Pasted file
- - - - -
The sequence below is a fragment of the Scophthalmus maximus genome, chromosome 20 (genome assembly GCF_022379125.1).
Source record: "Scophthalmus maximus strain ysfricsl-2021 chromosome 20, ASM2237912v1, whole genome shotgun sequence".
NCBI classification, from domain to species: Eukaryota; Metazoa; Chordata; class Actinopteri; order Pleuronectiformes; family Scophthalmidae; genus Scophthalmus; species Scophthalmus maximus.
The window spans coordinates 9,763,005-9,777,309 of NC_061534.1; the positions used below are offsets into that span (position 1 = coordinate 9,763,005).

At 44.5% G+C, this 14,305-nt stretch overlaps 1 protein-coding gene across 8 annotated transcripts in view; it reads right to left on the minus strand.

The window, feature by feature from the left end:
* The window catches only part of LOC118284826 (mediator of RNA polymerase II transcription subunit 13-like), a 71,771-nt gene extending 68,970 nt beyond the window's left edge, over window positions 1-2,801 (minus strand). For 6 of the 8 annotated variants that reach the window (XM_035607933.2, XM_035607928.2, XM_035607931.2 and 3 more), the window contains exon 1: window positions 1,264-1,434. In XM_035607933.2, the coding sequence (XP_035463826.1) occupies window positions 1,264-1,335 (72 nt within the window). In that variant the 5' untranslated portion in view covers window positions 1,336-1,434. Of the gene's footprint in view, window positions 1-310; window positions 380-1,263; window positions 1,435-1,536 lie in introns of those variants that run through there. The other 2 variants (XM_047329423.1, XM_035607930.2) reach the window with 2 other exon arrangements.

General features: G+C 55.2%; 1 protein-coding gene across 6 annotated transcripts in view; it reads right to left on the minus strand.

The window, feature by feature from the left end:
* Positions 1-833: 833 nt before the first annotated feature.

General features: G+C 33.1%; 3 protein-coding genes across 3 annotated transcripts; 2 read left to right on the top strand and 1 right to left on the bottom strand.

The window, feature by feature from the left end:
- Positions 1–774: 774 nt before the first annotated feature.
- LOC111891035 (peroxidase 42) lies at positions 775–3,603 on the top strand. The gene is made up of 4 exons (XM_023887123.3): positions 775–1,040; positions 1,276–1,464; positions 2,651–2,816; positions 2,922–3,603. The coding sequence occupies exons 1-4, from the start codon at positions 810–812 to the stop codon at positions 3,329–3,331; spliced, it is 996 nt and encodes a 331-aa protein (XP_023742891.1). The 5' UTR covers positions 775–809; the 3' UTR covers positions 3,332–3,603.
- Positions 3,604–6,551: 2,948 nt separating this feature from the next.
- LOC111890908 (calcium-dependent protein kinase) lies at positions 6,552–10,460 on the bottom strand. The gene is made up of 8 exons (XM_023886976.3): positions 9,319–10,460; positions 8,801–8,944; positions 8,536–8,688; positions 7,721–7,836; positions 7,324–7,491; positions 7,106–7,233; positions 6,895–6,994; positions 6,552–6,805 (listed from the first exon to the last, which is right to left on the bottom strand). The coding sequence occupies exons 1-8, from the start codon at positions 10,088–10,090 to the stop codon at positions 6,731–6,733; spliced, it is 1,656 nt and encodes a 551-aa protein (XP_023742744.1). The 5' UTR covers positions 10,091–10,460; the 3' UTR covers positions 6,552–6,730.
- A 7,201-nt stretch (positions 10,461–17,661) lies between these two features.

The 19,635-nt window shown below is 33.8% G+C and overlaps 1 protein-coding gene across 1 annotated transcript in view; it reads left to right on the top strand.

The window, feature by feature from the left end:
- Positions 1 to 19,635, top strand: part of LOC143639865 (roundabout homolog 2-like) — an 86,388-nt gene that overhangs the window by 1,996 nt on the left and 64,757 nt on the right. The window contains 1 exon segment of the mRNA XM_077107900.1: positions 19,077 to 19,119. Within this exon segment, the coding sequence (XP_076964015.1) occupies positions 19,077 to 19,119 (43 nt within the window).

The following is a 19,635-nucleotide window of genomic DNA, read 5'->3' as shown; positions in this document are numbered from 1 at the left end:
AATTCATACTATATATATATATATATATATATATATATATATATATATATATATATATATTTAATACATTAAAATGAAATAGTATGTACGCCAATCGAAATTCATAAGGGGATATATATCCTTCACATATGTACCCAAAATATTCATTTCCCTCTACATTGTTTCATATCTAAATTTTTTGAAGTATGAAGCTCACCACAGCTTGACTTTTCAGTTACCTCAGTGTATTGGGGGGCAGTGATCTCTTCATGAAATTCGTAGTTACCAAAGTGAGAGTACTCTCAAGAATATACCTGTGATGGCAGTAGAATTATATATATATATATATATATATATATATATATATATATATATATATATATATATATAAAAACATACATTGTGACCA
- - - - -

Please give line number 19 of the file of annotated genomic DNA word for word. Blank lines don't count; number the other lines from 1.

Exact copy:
The window, feature by feature from the left end: